BC Transit considers service to Campbell River Airport, McIvor Lake: survey

BC Transit considers service to Campbell River Airport, McIvor Lake: survey
BC Transit/Twitter
File photo.

A new survey is seeking public feedback on potential improvements to public transit in Campbell River, including a new route that would take customers to the local airport and another that would stop by a popular lake.

BC Transit and the City of Campbell River are conducting a survey that launched Monday and will remain open until May 12, according to a news release.

The transit company says it’s seeking input on several possibilities:

  • New service to Campbell River Airport (YBL) and the Ocean Grove neighbourhood
  • Seasonal service to McIvor Lake
  • Increased service frequency on select routes
  • Service running earlier in the morning and later at night
  • Service on statutory holidays

BC Transit does not currently provide service to YBL, with the closest drop-off along Jubilee Road, according to a map online. It also does not offer rides to McIvor Lake, described by the city as a “popular swimming and boating destination” along Highway 28, about 15 minutes from Campbell River.

The earliest BC Transit operates in Campbell River is around 6:30 a.m., and the latest is just before 11 p.m., with service unavailable on various holidays.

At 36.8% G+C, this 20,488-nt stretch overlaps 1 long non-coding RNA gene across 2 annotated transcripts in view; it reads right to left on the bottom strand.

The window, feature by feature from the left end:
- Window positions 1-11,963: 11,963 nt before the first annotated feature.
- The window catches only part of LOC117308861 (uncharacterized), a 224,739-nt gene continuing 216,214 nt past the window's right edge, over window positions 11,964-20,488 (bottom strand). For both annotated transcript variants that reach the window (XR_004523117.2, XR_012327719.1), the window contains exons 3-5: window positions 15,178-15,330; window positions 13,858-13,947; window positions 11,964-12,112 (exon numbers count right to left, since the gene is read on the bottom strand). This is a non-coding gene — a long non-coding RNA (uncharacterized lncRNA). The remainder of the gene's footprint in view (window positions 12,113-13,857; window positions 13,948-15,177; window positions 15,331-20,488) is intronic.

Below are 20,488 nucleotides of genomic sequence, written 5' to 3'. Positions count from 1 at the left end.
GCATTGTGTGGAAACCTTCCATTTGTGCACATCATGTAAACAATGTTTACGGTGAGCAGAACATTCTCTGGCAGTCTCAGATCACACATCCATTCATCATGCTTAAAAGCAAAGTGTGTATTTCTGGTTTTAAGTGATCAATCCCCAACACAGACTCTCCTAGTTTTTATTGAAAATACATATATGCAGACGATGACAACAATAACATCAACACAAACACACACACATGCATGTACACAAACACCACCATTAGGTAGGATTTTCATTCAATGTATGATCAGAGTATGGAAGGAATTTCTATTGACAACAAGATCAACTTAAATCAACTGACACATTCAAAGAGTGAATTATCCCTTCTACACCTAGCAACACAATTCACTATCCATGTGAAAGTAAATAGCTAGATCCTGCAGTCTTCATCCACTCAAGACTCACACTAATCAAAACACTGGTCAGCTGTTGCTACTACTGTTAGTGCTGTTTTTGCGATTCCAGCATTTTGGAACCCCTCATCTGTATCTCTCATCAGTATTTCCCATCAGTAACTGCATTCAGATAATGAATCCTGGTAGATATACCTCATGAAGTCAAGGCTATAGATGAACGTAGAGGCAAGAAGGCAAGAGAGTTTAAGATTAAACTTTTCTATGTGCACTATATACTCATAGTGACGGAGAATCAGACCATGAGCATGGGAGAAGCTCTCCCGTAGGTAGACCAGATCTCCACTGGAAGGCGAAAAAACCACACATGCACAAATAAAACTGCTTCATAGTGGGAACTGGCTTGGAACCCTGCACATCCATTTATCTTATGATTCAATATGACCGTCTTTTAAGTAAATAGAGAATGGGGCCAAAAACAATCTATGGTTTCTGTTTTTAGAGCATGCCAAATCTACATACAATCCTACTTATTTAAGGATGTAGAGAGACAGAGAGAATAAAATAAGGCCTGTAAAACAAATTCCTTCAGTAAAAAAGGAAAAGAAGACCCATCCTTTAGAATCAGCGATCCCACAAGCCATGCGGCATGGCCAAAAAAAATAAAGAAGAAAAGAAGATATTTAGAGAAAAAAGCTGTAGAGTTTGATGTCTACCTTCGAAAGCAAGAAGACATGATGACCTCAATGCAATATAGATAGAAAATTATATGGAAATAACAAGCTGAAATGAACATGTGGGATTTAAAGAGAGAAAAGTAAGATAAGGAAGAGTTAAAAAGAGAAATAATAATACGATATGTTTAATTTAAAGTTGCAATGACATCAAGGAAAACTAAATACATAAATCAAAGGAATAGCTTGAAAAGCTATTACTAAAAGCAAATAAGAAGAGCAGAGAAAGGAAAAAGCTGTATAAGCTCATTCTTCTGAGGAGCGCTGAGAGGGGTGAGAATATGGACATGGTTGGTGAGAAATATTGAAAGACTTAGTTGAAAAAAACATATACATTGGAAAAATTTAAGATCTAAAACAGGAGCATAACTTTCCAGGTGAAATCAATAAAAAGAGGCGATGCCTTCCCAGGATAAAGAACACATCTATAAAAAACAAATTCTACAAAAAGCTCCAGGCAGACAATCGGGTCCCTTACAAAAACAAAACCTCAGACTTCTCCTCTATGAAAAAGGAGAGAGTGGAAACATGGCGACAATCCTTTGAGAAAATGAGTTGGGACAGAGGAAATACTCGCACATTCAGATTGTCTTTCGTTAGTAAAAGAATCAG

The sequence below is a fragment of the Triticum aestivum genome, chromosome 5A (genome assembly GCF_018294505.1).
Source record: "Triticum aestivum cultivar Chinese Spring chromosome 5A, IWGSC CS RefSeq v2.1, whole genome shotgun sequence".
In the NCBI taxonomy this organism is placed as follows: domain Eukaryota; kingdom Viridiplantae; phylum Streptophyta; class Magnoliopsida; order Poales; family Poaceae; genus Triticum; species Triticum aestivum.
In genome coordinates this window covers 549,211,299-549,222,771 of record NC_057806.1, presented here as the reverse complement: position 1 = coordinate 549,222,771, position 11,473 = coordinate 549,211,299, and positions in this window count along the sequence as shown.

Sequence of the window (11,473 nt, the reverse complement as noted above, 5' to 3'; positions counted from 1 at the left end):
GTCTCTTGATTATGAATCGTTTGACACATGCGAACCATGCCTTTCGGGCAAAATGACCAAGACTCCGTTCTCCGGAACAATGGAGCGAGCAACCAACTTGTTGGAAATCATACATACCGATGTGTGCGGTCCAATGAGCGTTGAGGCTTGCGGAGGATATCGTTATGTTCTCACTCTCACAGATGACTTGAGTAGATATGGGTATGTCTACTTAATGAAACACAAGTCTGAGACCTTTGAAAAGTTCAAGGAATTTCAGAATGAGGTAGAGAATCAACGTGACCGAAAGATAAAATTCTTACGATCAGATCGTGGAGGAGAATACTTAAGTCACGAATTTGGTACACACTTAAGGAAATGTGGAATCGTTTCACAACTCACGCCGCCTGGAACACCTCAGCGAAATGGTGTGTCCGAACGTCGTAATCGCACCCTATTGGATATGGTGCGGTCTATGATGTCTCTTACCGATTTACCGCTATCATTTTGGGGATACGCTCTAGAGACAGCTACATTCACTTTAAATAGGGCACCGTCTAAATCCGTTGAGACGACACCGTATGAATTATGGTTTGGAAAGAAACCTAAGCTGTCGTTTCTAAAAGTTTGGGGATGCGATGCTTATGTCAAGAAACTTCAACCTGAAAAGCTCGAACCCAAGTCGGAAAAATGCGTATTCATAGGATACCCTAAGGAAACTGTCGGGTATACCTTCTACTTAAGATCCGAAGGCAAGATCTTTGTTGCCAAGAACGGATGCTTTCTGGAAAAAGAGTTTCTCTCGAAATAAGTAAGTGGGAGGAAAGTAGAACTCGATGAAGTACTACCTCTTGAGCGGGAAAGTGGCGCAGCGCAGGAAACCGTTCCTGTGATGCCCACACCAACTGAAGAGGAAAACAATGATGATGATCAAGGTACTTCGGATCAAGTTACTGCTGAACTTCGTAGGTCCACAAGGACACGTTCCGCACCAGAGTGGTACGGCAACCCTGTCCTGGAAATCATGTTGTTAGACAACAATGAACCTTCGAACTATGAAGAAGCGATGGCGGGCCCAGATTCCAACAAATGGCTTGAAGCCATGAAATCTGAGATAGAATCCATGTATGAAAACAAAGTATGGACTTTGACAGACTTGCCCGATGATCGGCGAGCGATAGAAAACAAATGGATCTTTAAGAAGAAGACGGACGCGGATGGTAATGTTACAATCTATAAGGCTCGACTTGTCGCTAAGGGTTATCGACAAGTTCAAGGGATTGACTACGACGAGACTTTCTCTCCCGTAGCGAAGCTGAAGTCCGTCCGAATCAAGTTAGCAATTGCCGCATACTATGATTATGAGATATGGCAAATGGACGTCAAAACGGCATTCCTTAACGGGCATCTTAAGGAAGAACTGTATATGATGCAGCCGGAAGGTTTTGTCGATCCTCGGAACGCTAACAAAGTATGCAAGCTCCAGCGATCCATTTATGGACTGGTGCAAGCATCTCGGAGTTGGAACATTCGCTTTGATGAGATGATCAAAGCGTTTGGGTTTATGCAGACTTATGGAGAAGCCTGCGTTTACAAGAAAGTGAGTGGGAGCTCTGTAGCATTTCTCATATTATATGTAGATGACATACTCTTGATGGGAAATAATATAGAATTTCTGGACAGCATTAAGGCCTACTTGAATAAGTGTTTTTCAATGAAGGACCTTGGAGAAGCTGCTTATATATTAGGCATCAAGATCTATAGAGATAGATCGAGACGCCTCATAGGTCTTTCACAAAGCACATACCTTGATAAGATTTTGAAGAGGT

Online and in-person

The survey is online here, while paper surveys are also available and can be picked up and dropped off at Campbell River City Hall (301 St. Anns Rd.), Campbell River Community Centre (401 11 Ave.), Campbell River Sportsplex (1800 S. Alder St.) and Strathcona Gardens Recreation Complex (225 S. Dogwood St.).

“The results of this survey will be shared at an upcoming City of Campbell River council meeting and will inform the development of a Transit Future Action Plan for the Campbell River Transit System,” reads the release from Monday.

The engagement comes after transit in the Campbell River and Comox Valley systems got back on the road, ending a two-month-long strike that saw services withdrawn since Dec. 15, 2023, as workers called for increased wages.

More than 70 bus drivers and other staff had been on strike. By early February, Unifor Local 114 members voted 80 per cent in favour of an agreement for wage increases, including 9.5 per cent in the first year, among other pay bumps.

Amid the strike, workers and students said they were feeling the impacts, as drivers told CHEK News it was tough to see school children affected by the job action.

More info about the Campbell River Transit System is here.

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